Raymond Sydney has some ambitious plans for the Kwanlin Dun First Nation.
Currently a councillor with the First Nation’s government, Sydney has spent long stretches working as the acting chief, and helped the community go through the last eight years of work building a government essentially from the ground up.
“The scope of it was quite overwhelming,” Sydney said. “Getting everything in place took a long time.”
And, if the Wolf Clan member is elected chief in March, that hard work isn’t likely to stop any time soon.
Sydney is one of four candidates vying to be chief of the Kwanlin Dun First Nation. He’ll face off against Doris Bill, Wayne Jim and Jessica Edzerza. The current chief, Rick O’Brien, isn’t running for re-election.
“We are a young self-government,” said Sydney, “but we’ve come a long way.”
“We have 15 different boards and committees with terms of reference in place. We’ve doubled the number of council meetings; we have a new cemetery and implemented a First Nation hires policy. The Jackson Lake healing camp contribution agreement has been signed, which brings $500,000 a year for the next three years,” he said.
But going forward, there is still a lot of work to be done, Sydney said.
“We need to work on keeping our membership included and involved, and on building our external relationships,” he said.
One of the very first changes Sydney would make as chief is to re-open the government’s office of citizenship. It was closed eight years ago and that has resulted in a backlog of between 80 and 100 people, many of them children, who aren’t able to take advantage of the KDFN citizenship benefits, Sydney said.
He also wants to set up pardon workshops, to help people with old criminal records get their slates wiped clean so they can move on with their lives.
“Say you’ve got a teenager who gets in trouble and has a record. Now he’s 50, and he’s totally turned his life around. He should be able to get that record removed,” Sydney said.
But navigating the federal pardon system is challenging for even the most well-supported people, and Sydney worries that many Kwanlin Dun citizens who might deserve pardons aren’t able to get them without help.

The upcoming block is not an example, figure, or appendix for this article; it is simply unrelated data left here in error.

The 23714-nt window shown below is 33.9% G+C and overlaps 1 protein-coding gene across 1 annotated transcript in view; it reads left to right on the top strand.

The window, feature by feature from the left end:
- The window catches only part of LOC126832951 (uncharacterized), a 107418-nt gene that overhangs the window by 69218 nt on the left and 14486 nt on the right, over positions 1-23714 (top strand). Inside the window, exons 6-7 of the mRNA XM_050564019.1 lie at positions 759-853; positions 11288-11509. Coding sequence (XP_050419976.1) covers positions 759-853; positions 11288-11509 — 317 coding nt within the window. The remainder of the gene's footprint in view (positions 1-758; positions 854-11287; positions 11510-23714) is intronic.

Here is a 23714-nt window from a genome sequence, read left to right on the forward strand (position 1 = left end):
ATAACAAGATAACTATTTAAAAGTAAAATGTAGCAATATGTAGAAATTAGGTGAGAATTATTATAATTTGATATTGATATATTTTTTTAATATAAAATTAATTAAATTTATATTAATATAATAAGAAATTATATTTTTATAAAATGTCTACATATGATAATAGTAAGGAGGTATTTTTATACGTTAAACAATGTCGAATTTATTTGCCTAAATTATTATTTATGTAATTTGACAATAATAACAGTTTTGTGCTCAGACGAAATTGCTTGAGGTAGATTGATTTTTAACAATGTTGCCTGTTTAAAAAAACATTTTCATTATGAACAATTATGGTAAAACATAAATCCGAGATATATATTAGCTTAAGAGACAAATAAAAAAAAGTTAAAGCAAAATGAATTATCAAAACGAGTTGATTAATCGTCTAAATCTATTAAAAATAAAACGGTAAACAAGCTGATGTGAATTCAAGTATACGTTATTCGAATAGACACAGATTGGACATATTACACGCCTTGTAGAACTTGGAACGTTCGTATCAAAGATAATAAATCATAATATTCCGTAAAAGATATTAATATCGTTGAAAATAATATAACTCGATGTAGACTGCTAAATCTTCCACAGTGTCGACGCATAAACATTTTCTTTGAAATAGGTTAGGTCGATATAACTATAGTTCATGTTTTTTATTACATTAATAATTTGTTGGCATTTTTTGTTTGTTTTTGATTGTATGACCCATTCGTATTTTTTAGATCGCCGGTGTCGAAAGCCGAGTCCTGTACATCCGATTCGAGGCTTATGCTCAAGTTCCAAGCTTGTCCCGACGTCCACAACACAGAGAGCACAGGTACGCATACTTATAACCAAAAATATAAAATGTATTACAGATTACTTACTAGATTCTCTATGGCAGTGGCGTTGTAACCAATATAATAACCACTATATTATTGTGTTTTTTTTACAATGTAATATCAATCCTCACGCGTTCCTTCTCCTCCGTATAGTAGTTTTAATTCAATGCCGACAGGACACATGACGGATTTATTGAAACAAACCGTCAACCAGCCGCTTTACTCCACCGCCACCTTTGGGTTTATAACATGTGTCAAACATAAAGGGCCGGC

But that doesn’t mean he wants to give everyone a free pass. Community safety is a serious concern in Kwanlin Dun, and to help deal with it Sydney wants to create a full-time community advocate position.
“No matter how good our policies are, many of our families have a wide spectrum of people and challenges, and someone will always fall through the cracks. A community advocate’s job would be to catch those people,” and make sure they get the help they need, Sydney said.
But, in order for this all to work, “we need to develop a strong economic revenue base to support our social programming, especially around housing,” he said.
According to Sydney, Kwanlin Dun is the largest single landowner in Whitehorse, and the largest contributor to the city’s property taxes. But as it stands, the community has a lot of difficulty making money by leasing its land because it can’t register it with the government without giving up traditional rights and title. And banks won’t back mortgages or loans for land that isn’t registered.
It’s a catch-22, and a solution has been in the works for years, but negotiations have stalled, Sydney said.
Sydney said he’d push to finish that work so the community can use the money from land leases to help support its social infrastructure, much of which is crumbling.
The last major plank in his platform is to create a development corporation for the government, which would operate at arms length from the chief and council, and help drive economic activity in the community.
The First Nation currently has its own construction company, Canyon City Construction, which would be brought under the control of the development corp. once it’s set up, Sydney said.
Sydney grew up in Whitehorse and was raised in the old Kwanlin Dun village, before it was moved from the Marwell industrial area. He spent 15 years policing with the RCMP and one year as a pre-release transition worker at Whitehorse Correctional.
Before being elected to council three years ago, Sydney served two years as a justice support worker for Kwanlin Dun. His time in the community’s front line positions, and his background in justice, gives him a unique insight into the challenges facing his community, he said.
The election is slated for March 19, with an advance poll to be held on March 3.
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